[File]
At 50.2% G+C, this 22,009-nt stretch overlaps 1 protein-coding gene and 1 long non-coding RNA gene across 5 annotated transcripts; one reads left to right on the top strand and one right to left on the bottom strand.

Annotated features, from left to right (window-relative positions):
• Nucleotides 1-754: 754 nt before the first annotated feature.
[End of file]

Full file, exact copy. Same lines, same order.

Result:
At 50.2% G+C, this 22,009-nt stretch overlaps 1 protein-coding gene and 1 long non-coding RNA gene across 5 annotated transcripts; one reads left to right on the top strand and one right to left on the bottom strand.

Annotated features, from left to right (window-relative positions):
• Nucleotides 1-754: 754 nt before the first annotated feature.